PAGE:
COLUMBUS -- Republican state Auditor Dave Yost unveiled what he's calling a "fiscal physical" of local governments' financial books, with hopes that officials will use the information to make changes before they face budgetary crises.
The goal of the financial health indicators is to help county and city governments anticipate areas of potential fiscal difficulty before it's too late address them.
"The changes you make in a budget and your revenue and your spending, your cost structures, you debt structures, those things are all things where if you have more time to do them, they have much more limited impact on services and citizens," Yost said.
Yost announced the fiscal tool Jan. 25 during a press conference at the Statehouse.
Over the past five years, his office pinpointed 17 indicators, identified as part of local governments' financial books, that could be checked to determine the financial health of a city or county.
General revenue fund balances, declines in tax collections, instances of expenses outpacing revenues and the conditions of capital assets were among the areas considered.
His office then ranked those indicators as "critical," "cautionary" or "positive," with a color-coded chart summarizing the findings for Ohio's 88 counties and nearly 250 cities.
According to 2015 financials, 16 cities and one county met thresholds to be considered under "high fiscal stress." Thirteen other cities and two counties were close to meeting that threshold. And overall, a majority of counties (82 percent) and cities (92 percent) had at least one cautionary or critical indicator.
"The bottom line is local governments have done, by and large, a pretty good job on some choppy water," Yost said. " The disruptions that we've seen in the economy over 40 years in Ohio, migrations from manufacturing into more of a service and information-based economy, the increases in productivity, all have impacts on those local communities on the revenue streams and demands for service. We also have the impact of policy changes at the federal and state government levels that impact the revenue streams."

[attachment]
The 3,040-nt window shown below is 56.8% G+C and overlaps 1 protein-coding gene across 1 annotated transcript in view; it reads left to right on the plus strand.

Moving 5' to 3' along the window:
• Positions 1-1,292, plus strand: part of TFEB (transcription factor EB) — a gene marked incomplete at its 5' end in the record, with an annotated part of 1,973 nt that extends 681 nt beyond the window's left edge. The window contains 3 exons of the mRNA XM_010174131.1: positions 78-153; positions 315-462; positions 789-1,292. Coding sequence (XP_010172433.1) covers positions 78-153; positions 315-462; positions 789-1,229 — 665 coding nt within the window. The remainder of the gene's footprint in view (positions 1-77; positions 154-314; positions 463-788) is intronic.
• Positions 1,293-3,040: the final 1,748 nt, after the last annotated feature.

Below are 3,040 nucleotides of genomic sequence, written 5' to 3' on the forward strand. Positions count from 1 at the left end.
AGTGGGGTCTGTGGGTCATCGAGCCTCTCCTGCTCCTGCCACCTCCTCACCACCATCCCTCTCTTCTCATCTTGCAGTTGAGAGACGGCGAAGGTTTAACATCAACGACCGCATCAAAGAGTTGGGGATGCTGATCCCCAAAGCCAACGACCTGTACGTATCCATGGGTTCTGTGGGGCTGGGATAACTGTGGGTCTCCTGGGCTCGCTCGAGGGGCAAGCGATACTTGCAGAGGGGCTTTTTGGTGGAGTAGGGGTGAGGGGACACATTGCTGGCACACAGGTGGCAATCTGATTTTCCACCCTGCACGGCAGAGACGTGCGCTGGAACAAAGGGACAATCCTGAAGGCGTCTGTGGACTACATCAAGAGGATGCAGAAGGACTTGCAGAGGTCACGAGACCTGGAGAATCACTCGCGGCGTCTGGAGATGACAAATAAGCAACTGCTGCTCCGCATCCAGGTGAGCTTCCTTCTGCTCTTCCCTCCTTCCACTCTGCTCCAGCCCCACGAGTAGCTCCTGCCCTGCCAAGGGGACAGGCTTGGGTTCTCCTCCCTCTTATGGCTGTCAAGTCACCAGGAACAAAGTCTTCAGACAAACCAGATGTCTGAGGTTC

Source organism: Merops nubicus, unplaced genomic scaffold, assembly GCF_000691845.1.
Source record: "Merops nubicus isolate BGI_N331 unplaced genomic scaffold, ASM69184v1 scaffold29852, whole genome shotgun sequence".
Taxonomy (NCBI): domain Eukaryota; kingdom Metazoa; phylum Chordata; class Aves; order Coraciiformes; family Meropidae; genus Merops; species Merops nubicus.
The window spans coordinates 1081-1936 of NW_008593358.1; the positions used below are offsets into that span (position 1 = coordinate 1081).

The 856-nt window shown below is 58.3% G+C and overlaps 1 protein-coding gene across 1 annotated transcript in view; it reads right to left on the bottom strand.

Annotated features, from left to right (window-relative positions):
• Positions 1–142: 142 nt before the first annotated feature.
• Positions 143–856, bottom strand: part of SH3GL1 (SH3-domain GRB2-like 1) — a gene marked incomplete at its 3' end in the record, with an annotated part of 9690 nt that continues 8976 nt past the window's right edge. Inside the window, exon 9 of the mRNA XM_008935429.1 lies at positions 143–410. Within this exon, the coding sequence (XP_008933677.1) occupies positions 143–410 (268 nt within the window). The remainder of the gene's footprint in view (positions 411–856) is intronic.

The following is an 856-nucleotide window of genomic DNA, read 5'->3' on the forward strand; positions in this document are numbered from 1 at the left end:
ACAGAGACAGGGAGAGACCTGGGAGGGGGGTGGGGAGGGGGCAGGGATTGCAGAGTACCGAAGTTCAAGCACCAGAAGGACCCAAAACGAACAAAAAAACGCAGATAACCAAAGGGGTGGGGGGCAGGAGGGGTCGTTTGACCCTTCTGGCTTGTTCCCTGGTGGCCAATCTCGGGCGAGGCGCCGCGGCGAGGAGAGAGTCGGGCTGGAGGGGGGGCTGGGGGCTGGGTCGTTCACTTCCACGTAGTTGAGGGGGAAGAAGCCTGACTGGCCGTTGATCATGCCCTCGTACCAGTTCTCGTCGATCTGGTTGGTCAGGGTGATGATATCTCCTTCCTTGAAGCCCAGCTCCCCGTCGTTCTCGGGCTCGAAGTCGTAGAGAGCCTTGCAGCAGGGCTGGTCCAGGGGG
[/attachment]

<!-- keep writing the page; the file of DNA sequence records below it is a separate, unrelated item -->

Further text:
The full results are available through the auditor's website, online at OhioAuditor.gov.
Yost cautioned about pulling individual indicators out of context.
"You can't look at just one out of 17," he said. "This is everything. This is all put together. You've got to look at all the factors together. Having one or two lights might mean absolutely nothing It's important to look behind the numbers."
That said, Yost did voice concern about one category -- the condition of capital assets. Many cities and counties were ranked as "cautionary" on that indicator, meaning they have aging vehicles, equipment and facilities that may be in need of repairs or replacement.
"The deferral of capital investments is tried-and-true strategy when you're in a recession," Yost said. "When the recession comes, revenues shrink, you don't replace the roof at city hall, you patch it and you wait for better times. You don't buy a new fleet of cruisers, you patch them up and keep them on the road and hope that next year's revenues are a little bit better and we can replace the cruisers then. So being this far into a recovery and having this number of governments that are still deferring capital investment is troubling to me."
He added, "What it tells me is while local government leaders have done pretty well managing the choppy waters, at the end of the day, they're not really flush. Most governments are not in a position where they can take additional revenue losses or operating cuts."
Marc Kovac is the Dix Capital Bureau Chief. Email him at email@example.com or on Twitter at OhioCapitalBlog.